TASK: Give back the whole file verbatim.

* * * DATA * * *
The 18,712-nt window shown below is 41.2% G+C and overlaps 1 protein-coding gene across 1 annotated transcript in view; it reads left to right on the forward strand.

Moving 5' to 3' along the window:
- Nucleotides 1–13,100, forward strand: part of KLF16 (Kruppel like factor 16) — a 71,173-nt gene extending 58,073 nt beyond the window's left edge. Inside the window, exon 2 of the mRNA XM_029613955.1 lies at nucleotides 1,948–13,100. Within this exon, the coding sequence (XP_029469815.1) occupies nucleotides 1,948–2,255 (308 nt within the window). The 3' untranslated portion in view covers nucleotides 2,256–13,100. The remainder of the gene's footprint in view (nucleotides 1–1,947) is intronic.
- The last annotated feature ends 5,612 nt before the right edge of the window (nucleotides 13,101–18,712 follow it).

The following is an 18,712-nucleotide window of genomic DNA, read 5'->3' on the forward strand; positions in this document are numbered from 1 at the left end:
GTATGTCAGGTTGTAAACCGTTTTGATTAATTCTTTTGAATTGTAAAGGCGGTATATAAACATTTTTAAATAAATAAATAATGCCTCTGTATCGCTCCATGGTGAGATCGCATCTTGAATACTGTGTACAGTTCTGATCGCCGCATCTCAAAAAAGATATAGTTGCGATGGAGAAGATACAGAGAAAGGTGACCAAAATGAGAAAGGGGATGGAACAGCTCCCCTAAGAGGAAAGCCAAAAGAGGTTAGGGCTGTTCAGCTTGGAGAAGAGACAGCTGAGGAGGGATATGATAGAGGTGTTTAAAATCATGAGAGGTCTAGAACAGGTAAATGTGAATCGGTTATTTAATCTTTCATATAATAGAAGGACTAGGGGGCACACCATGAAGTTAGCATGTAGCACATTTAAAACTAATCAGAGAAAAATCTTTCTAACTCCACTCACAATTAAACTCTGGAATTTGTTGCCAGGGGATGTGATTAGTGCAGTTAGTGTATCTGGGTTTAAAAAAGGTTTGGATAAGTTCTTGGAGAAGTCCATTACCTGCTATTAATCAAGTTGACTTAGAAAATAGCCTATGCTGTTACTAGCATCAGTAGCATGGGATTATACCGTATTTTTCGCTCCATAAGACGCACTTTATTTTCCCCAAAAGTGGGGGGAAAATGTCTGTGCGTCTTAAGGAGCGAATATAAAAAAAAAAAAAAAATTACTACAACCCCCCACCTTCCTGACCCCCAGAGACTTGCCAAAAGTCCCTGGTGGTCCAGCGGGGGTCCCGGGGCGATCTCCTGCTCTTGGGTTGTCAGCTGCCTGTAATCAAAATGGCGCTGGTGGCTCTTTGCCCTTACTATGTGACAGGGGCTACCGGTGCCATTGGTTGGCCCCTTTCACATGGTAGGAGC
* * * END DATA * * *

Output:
The 18,712-nt window shown below is 41.2% G+C and overlaps 1 protein-coding gene across 1 annotated transcript in view; it reads left to right on the forward strand.

Moving 5' to 3' along the window:
- Nucleotides 1–13,100, forward strand: part of KLF16 (Kruppel like factor 16) — a 71,173-nt gene extending 58,073 nt beyond the window's left edge. Inside the window, exon 2 of the mRNA XM_029613955.1 lies at nucleotides 1,948–13,100. Within this exon, the coding sequence (XP_029469815.1) occupies nucleotides 1,948–2,255 (308 nt within the window). The 3' untranslated portion in view covers nucleotides 2,256–13,100. The remainder of the gene's footprint in view (nucleotides 1–1,947) is intronic.
- The last annotated feature ends 5,612 nt before the right edge of the window (nucleotides 13,101–18,712 follow it).

The following is an 18,712-nucleotide window of genomic DNA, read 5'->3' on the forward strand; positions in this document are numbered from 1 at the left end:
GTATGTCAGGTTGTAAACCGTTTTGATTAATTCTTTTGAATTGTAAAGGCGGTATATAAACATTTTTAAATAAATAAATAATGCCTCTGTATCGCTCCATGGTGAGATCGCATCTTGAATACTGTGTACAGTTCTGATCGCCGCATCTCAAAAAAGATATAGTTGCGATGGAGAAGATACAGAGAAAGGTGACCAAAATGAGAAAGGGGATGGAACAGCTCCCCTAAGAGGAAAGCCAAAAGAGGTTAGGGCTGTTCAGCTTGGAGAAGAGACAGCTGAGGAGGGATATGATAGAGGTGTTTAAAATCATGAGAGGTCTAGAACAGGTAAATGTGAATCGGTTATTTAATCTTTCATATAATAGAAGGACTAGGGGGCACACCATGAAGTTAGCATGTAGCACATTTAAAACTAATCAGAGAAAAATCTTTCTAACTCCACTCACAATTAAACTCTGGAATTTGTTGCCAGGGGATGTGATTAGTGCAGTTAGTGTATCTGGGTTTAAAAAAGGTTTGGATAAGTTCTTGGAGAAGTCCATTACCTGCTATTAATCAAGTTGACTTAGAAAATAGCCTATGCTGTTACTAGCATCAGTAGCATGGGATTATACCGTATTTTTCGCTCCATAAGACGCACTTTATTTTCCCCAAAAGTGGGGGGAAAATGTCTGTGCGTCTTAAGGAGCGAATATAAAAAAAAAAAAAAAATTACTACAACCCCCCACCTTCCTGACCCCCAGAGACTTGCCAAAAGTCCCTGGTGGTCCAGCGGGGGTCCCGGGGCGATCTCCTGCTCTTGGGTTGTCAGCTGCCTGTAATCAAAATGGCGCTGGTGGCTCTTTGCCCTTACTATGTGACAGGGGCTACCGGTGCCATTGGTTGGCCCCTTTCACATGGTAGGAGC